Walter Returns!

After reports of a great white egret since the end of the week before last we have been wondering if it was “Walter”  come back for his fourteenth winter, but sightings have been too poor to confirm if it had rings in the right combination. So I was delighted to see from Ivy North hide as I locked up, there he was, rings and all. I got a very poor picture, but I only had a 60mm macro lens on my camera, so I have some excuse.

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“Walter”

At fourteen and three months he is by far the oldest great white egret know to have been seen in the UK and is quite a great age for the species. When he arrived he was a real pioneer, one of only three or so in the country, but over the last few years they have increased and now breed in the UK and look as though they are here to stay.

 

The Birds Just Keep Coming Back

As any regular readers of this blog will know Blashford Lakes has a lot of regular visitors, including “Walter” the great white egret which has been coming to the reserve since August 2003. In December 2014 a ring-billed gull was found on Ibsley Water, it returned again last winter and today it was back again for a third winter. You might say does not one gull look much like another? Well yes, but this one is on the small side for a ring-billed gull and has a distinct tertial crescent, which many do not show so well, so I think it is a fair bet that it is the same one returning.

It might seem a bit strange that these two birds, both a good way from home when they first arrived, should keep coming back. In fact many birds return to the same places year after year; if a place has served you well once it is likely to do so again, so coming back makes good sense.

Once again we have received a number of pictures of notable birds taken around the reserve. On several days recently a marsh harrier has been seen around Ibsley Water and yesterday it had a go at the Egyptian goose that has been on the long shingle spit for some time; it has a damaged wing and cannot fly.  Despite this it would seem a very large prey item for a marsh harrier and in fact the attack was unsuccessful.

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Marsh Harrier trying to catch an Egyptian goose. (by Phil West)

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diving underwater to escape (by Phil West)

Eventually the commotion attracted a peregrine and the harrier gave up the chase.

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Marsh Harrier and peregrine (by Phil West)

Although it was not seen today I am pretty sure the bittern will still be somewhere in the reeds beside Ivy Lake, as snapped the other day.

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Bittern (by Lynda Miller)

Another bird that has been around for a few days, but does not always get seen in the water pipit which frequents the area in front of and to the east of Tern hide. Lorne, who sent the egret pictures featured in the last post sent in this great picture; water pipit are always difficult birds to photograph.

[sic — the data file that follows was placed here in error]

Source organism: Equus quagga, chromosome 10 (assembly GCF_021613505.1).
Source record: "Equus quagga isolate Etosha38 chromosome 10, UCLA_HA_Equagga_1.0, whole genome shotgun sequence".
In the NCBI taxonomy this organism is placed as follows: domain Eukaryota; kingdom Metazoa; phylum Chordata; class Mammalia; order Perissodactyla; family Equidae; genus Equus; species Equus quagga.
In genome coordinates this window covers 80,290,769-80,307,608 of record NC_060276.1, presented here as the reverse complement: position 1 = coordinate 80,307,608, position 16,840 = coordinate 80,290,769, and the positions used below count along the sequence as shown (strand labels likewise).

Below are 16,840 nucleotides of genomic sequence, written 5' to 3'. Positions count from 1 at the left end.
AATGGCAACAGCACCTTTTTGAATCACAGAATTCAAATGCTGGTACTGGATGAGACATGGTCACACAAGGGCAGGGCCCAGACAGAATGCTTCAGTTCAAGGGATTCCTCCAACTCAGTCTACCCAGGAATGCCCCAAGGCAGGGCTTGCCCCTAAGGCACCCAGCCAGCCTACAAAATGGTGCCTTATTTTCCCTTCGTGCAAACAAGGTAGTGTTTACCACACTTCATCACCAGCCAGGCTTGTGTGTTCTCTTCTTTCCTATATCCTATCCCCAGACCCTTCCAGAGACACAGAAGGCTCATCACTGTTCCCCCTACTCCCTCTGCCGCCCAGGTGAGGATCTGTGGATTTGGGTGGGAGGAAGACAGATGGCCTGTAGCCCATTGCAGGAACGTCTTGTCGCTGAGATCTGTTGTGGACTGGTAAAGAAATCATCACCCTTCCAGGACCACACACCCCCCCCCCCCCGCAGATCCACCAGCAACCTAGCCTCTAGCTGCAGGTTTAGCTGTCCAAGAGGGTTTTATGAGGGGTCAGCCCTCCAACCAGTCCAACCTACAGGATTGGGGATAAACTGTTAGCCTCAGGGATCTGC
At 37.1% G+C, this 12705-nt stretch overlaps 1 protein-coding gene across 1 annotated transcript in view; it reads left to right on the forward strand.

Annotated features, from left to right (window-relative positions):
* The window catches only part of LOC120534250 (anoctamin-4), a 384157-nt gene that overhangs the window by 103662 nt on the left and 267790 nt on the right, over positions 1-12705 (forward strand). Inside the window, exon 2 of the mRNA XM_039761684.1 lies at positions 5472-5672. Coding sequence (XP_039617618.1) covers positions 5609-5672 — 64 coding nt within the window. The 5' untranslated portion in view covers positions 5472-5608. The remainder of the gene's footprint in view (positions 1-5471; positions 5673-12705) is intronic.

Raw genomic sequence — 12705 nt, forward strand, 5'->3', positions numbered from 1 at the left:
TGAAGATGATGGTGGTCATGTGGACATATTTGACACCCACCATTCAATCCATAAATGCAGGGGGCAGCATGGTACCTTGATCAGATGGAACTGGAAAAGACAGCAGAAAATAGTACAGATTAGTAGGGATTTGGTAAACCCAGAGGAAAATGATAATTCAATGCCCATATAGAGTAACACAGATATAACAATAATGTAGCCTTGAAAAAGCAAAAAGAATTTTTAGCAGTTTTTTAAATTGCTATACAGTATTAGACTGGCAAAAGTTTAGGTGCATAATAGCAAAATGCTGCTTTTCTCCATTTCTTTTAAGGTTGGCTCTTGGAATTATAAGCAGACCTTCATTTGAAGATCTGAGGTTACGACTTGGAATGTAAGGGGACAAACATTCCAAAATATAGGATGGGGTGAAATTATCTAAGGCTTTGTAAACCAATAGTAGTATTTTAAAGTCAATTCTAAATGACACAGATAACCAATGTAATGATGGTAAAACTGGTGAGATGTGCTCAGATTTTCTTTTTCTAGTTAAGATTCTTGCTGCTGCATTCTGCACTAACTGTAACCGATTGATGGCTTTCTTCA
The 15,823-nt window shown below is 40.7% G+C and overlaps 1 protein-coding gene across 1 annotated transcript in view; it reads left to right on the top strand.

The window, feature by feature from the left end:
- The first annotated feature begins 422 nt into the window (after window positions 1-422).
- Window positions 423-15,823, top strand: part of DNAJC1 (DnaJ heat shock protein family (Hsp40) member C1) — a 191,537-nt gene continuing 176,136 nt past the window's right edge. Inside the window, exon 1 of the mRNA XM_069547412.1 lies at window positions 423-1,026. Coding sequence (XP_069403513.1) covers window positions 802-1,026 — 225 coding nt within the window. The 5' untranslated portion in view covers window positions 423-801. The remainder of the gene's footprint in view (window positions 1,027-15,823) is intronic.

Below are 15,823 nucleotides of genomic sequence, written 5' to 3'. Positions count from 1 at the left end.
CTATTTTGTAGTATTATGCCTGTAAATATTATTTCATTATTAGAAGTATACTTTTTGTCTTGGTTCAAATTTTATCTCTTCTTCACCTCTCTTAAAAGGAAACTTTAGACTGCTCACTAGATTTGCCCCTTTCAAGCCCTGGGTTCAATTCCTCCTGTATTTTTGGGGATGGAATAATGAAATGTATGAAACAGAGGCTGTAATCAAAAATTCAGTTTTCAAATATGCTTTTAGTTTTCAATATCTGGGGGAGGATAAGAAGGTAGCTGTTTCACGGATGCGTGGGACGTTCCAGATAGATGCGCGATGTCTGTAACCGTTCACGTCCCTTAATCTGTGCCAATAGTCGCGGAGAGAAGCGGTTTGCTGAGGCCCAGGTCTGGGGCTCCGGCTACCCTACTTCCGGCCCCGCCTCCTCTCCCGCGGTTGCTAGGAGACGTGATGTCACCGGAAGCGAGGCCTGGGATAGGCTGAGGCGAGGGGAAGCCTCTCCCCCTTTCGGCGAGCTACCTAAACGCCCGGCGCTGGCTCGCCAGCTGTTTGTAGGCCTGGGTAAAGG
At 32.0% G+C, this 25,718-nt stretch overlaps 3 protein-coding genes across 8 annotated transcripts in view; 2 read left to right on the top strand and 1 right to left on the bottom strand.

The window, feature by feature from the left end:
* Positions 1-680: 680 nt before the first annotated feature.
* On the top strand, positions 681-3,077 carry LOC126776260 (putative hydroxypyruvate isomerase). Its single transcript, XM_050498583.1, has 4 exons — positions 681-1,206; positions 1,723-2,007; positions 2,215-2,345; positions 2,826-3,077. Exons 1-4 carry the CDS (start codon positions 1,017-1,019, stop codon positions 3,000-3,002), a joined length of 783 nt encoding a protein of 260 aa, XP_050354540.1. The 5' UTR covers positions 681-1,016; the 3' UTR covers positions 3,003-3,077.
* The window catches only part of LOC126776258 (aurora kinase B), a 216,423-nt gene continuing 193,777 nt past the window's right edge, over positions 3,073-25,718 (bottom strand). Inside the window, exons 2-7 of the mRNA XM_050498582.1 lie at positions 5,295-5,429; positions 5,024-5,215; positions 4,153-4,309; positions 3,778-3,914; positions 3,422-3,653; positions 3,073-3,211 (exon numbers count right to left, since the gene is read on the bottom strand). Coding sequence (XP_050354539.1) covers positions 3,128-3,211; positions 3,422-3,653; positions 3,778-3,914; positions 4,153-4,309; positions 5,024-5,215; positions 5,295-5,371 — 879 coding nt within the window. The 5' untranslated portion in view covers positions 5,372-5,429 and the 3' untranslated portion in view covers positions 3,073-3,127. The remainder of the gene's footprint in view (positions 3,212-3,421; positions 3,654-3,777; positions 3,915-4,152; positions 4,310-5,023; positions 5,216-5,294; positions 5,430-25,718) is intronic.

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water pipit (by Lorne Bissell)

Lorne is having a bit of a purple patch at Blashford just now also being the first one to spot the returning ring-billed gull today, despite it being at rather long range.

Elsewhere on the reserve today the firecrest was still doing circuits of the car park near the Centre and I heard at least 3 chiffchaff around Ivy lake. I normally think of this time of the year as one of the only times that I do not see chiffchaff on the reserve, typically passage goes on into late October and the wintering birds turn up in late November or early December, perhaps prolonged north-east winds brought them here early this year. Lastly Walter was once again roosting with the cormorants on Ivy Lake as I locked up the hides, after a night elsewhere.

Remember this Sunday sees the return of the Pop-up Café, a treat not to be missed if you are visiting.

 

A Few Birds and the Promise of More Cake

Over the last few days there have been regular sightings of “Walter” the great white egret as well as a few further ones of the second, un-ringed, bird. Other observers have also confirmed my impression that the new bird is quiet a bit smaller, this probably confirms that Walter is indeed a “He”, since males are larger than females in this species. We were sent these pictures of both egrets by Lorne Bissell a couple of days ago.

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The two great white egret, Walter is on the right with the rings.

Bittern sightings have been intermittent from Ivy North hide, usually to the east (left) of the hide and water rail are being seen regularly. the wildfowl on Ivy Lake remain very unsettled, I suspect this is due to otter activity, but I have no sightings to confirm this as yet.

In the alder and birch trees around the Centre a large flock of siskin can be seen and heard, I estimate there are at least 150 birds in this flock. Also in this area a firecrest is regularly being seen associating with the mixed tit flock that frequents the willows.

A black-necked grebe was on Ibsley Water yesterday, but I do not think anyone saw it today. The marsh harrier that has made a number of visits recently was again around Ibsley Water today, spending about half an hour perched at various points. There was also a peregrine seen. At dusk the gull roost was as large as ever and something like 3000 starling gave a brief flying display to the north, before going to roost. Hopefully they will stay around and grow in number for my “In to Roost” event next Wednesday afternoon, there should still be places if you would like to come along, but please call us to book (01425 472760) or email BlashfordLakes@hiwwt.org.uk.